A Vanishing Bounty: Louisiana's Coastal Environment and Culture
Opening June 21, 2024
Tuesday–Saturday, 9:30 a.m.–4:30 p.m.; Sunday, 10:30 a.m.–4:30 p.m.
520 Royal Street, Seignouret-Brulatour Building, 2nd Floor
Free ticketed admission

RESERVE TICKETS

About the Exhibition

In the marshes of Louisiana, where sediment-rich water mingles with the salt water of the Gulf of Mexico, plants, insects, and animals coexist within a thriving ecosystem to which humans have also adapted. Waves of people—of Indigenous, African, European, and Asian origin—have shaped the region’s culture and its ways of life. We share this place with a bountiful marine population, migratory and year-round birds, and such charismatic animals as the alligator and the crawfish.

The coastal region’s rich animal life and other natural resources have made it an attractive place for human habitation. But coastal industries are a double-edged sword. The area is threatened by a number of factors—erosion caused by oil exploration and the destruction of cypress swamps, invasive species that threaten to crowd out native plants and animals, and climate change, which raises sea levels and creates stronger hurricanes.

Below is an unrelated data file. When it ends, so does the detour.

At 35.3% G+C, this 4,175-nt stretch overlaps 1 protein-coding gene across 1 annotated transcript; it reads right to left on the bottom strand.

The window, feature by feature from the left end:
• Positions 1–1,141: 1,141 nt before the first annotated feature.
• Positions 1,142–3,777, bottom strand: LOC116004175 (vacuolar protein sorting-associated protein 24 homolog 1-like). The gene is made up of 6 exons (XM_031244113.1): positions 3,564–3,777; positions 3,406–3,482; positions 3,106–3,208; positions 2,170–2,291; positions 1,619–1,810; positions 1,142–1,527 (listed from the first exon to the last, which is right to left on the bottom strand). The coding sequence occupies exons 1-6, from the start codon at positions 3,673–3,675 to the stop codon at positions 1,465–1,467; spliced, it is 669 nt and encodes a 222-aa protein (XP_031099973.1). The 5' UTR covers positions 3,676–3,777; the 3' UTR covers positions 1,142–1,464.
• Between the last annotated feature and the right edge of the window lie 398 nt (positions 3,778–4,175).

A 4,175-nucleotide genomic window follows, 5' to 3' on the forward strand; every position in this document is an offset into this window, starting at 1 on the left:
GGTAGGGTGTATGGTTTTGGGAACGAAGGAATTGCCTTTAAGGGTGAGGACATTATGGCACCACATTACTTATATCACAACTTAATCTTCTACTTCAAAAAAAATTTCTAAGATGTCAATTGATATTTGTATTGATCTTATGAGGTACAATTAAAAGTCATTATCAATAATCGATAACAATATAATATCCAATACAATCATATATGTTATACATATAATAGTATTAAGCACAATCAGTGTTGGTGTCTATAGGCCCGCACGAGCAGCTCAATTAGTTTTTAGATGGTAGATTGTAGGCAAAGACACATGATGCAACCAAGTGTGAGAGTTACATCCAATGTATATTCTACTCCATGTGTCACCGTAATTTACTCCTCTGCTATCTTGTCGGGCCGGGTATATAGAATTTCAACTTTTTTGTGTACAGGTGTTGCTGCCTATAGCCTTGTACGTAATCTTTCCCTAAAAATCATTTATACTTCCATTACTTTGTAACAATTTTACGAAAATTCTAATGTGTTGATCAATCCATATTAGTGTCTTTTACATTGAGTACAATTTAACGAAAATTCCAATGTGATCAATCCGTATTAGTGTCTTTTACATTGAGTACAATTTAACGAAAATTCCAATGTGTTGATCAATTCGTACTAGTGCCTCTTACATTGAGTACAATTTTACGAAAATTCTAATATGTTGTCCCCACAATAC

Through images, objects, and interactive multimedia installations, A Vanishing Bounty: Louisiana’s Coastal Environment and Culture will address both the region’s abundance of natural life and the threats to its welfare. Visitors will experience the beauty and utility of cypress forests, learn of the peoples of the coast and their adaptations to its ecosystems, and see (and hear) the wildlife that inhabits the region’s land, air, and water.

From a rare second edition of John James Audubon’s double-elephant folio The Birds of America (one of the most important works of natural history ever created) to a selection of the beautiful duck decoys from the Stephens Family Collection, A Vanishing Bounty will tell a story rich in history, nature, culture, and caution.

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